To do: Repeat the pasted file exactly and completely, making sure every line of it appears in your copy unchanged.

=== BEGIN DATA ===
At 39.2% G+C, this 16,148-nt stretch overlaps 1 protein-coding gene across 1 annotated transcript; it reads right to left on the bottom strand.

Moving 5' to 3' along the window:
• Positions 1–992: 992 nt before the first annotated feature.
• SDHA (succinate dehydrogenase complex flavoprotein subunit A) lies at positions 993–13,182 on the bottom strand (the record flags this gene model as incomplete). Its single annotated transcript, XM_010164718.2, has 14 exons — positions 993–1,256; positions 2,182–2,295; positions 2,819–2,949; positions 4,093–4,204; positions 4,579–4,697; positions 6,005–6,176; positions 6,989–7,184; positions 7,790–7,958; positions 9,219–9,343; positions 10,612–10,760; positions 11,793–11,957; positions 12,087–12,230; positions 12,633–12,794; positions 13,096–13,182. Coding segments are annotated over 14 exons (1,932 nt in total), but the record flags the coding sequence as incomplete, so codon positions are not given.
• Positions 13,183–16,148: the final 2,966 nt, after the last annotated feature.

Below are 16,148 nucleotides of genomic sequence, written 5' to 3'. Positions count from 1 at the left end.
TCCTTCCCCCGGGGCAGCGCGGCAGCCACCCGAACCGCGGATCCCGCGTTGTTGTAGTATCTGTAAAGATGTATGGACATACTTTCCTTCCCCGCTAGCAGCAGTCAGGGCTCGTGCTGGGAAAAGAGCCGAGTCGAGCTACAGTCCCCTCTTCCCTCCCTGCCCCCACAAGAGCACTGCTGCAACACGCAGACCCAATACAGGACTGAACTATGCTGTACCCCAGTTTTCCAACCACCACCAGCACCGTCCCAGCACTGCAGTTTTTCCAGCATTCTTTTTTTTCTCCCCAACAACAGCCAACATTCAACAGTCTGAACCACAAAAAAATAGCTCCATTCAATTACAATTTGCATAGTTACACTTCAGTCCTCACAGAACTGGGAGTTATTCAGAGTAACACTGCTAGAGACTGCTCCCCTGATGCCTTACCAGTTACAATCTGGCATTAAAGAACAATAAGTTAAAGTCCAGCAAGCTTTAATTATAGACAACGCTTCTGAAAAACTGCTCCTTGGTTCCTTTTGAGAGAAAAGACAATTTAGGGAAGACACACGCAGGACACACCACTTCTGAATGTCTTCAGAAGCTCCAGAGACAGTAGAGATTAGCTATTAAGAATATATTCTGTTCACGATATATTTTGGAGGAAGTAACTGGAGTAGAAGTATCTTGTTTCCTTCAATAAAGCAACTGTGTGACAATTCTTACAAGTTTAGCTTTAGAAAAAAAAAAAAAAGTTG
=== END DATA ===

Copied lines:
At 39.2% G+C, this 16,148-nt stretch overlaps 1 protein-coding gene across 1 annotated transcript; it reads right to left on the bottom strand.

Moving 5' to 3' along the window:
• Positions 1–992: 992 nt before the first annotated feature.
• SDHA (succinate dehydrogenase complex flavoprotein subunit A) lies at positions 993–13,182 on the bottom strand (the record flags this gene model as incomplete). Its single annotated transcript, XM_010164718.2, has 14 exons — positions 993–1,256; positions 2,182–2,295; positions 2,819–2,949; positions 4,093–4,204; positions 4,579–4,697; positions 6,005–6,176; positions 6,989–7,184; positions 7,790–7,958; positions 9,219–9,343; positions 10,612–10,760; positions 11,793–11,957; positions 12,087–12,230; positions 12,633–12,794; positions 13,096–13,182. Coding segments are annotated over 14 exons (1,932 nt in total), but the record flags the coding sequence as incomplete, so codon positions are not given.
• Positions 13,183–16,148: the final 2,966 nt, after the last annotated feature.

Below are 16,148 nucleotides of genomic sequence, written 5' to 3'. Positions count from 1 at the left end.
TCCTTCCCCCGGGGCAGCGCGGCAGCCACCCGAACCGCGGATCCCGCGTTGTTGTAGTATCTGTAAAGATGTATGGACATACTTTCCTTCCCCGCTAGCAGCAGTCAGGGCTCGTGCTGGGAAAAGAGCCGAGTCGAGCTACAGTCCCCTCTTCCCTCCCTGCCCCCACAAGAGCACTGCTGCAACACGCAGACCCAATACAGGACTGAACTATGCTGTACCCCAGTTTTCCAACCACCACCAGCACCGTCCCAGCACTGCAGTTTTTCCAGCATTCTTTTTTTTCTCCCCAACAACAGCCAACATTCAACAGTCTGAACCACAAAAAAATAGCTCCATTCAATTACAATTTGCATAGTTACACTTCAGTCCTCACAGAACTGGGAGTTATTCAGAGTAACACTGCTAGAGACTGCTCCCCTGATGCCTTACCAGTTACAATCTGGCATTAAAGAACAATAAGTTAAAGTCCAGCAAGCTTTAATTATAGACAACGCTTCTGAAAAACTGCTCCTTGGTTCCTTTTGAGAGAAAAGACAATTTAGGGAAGACACACGCAGGACACACCACTTCTGAATGTCTTCAGAAGCTCCAGAGACAGTAGAGATTAGCTATTAAGAATATATTCTGTTCACGATATATTTTGGAGGAAGTAACTGGAGTAGAAGTATCTTGTTTCCTTCAATAAAGCAACTGTGTGACAATTCTTACAAGTTTAGCTTTAGAAAAAAAAAAAAAAGTTG